Lifting weights can help increase metabolism by adding more muscle to your body, while aerobic exercise like cycling can help burn calories and enhance blood flow.

I personally would avoid jogging or running. These are probably the most inefficient forms of exercise because they can lead to joint damage and pain, and do not do anything for your body that less risky modes of exercise can’t.

Alternating between aerobic (swimming, walking, cycling, dancing) and strength building (weight training) exercises for about 150 minutes each week is a great way to help manage weight and cholesterol, combined with a healthy diet.

Tips to Follow When Exercising to Lower Cholesterol

If your goal is to use exercise as a way of lowering or controlling cholesterol, here are some key components to keep in mind.

  • Include more lean proteins, fruit, vegetables, whole grains, and healthy fats in your diet.
  • Limit processed and refined foods.
  • Talk to your doctor before beginning any exercise regime.
  • Avoid working out to the point of excessive chest pain, shortness of breath, dizziness or light headedness.
  • When doing aerobic exercise, train with an intensity that allows you to break a sweat but doesn’t leave you gasping for air. You should still be able to maintain a conversation.
  • If you’ve never exercised before, work with a certified fitness professional. This is especially true for resistance training or any other exercise modality.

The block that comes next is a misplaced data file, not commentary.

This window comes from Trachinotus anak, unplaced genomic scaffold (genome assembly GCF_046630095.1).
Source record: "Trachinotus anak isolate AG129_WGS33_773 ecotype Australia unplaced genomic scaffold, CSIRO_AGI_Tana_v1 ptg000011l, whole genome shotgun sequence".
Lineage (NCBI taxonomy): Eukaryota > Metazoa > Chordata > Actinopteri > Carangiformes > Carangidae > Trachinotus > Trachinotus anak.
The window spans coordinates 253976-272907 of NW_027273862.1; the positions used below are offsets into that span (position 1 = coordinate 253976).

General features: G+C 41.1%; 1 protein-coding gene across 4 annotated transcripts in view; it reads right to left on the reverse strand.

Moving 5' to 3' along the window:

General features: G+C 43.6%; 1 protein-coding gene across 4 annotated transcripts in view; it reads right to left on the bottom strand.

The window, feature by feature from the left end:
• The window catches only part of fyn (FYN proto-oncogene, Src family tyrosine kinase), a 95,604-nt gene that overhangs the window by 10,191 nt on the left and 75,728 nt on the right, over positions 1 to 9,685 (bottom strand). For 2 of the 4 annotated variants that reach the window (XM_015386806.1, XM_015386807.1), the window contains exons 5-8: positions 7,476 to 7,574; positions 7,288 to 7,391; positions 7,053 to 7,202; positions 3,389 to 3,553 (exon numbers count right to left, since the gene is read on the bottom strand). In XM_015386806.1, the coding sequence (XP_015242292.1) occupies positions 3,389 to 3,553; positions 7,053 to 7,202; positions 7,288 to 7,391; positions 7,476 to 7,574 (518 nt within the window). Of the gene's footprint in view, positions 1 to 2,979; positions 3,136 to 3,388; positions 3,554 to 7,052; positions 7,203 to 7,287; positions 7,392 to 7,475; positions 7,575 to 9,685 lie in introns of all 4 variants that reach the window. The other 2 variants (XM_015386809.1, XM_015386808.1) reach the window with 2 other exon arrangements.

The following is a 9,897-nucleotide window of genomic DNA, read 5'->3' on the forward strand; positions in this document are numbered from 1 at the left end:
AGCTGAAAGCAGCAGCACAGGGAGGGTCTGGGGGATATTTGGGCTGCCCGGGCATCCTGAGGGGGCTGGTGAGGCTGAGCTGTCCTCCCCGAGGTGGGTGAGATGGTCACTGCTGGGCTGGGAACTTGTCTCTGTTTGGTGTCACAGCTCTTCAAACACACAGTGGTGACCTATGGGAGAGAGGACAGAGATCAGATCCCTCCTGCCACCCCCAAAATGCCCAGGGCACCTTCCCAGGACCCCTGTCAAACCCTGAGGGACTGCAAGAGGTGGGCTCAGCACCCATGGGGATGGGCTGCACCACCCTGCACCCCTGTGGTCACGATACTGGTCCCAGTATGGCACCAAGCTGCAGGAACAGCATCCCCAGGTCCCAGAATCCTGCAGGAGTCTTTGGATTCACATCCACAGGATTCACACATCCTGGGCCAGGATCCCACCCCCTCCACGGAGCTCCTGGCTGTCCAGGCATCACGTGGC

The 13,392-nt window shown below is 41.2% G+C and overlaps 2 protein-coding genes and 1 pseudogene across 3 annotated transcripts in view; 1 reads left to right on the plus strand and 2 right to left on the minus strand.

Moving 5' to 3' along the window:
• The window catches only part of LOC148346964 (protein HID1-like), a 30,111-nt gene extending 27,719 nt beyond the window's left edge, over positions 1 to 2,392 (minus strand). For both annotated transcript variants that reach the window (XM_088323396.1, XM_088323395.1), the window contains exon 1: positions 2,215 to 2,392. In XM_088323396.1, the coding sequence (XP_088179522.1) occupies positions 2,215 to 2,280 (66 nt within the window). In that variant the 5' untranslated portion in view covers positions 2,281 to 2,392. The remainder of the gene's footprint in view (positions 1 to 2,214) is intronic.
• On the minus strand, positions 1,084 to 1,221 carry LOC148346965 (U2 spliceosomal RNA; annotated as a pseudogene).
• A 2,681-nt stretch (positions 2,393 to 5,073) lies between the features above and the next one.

• Don’t CrossFit if you’re not an experienced lifter.
  • Start with light-moderate intensity. You may only be able to do 10 minutes at first each day, and there is no point in pushing it. Progress naturally and your body will soon become capable of higher intensities and greater frequency.
  • Get a comfortable pair of sneakers and wear loose-fitting, comfortable clothes.
  • Increase general non-exercise daily activity. This could include parking farther away from the entrance to buildings, taking the stairs, walking to run errands, or simply reminding yourself to get up and move around for five to 15 minutes per hour.
  • Find a modality that you enjoy—and there can be many. You don’t have to stick to one kind, but give yourself enough time to decide how you truly feel about an activity (usually three to four weeks).
  • Remember to stay hydrated. Bring a water bottle with you when exercising and try to stick to a water intake of about eight ounces per 20 minutes of exercise. This will vary between individuals and depends on how much sweating you do, the temperature of your exercise environment, and other factors.
  • Stay on track if you miss a workout or have bad day of eating; get back on the horse with your next meal or the next day.

How Does Yoga Help to Lower Blood Cholesterol?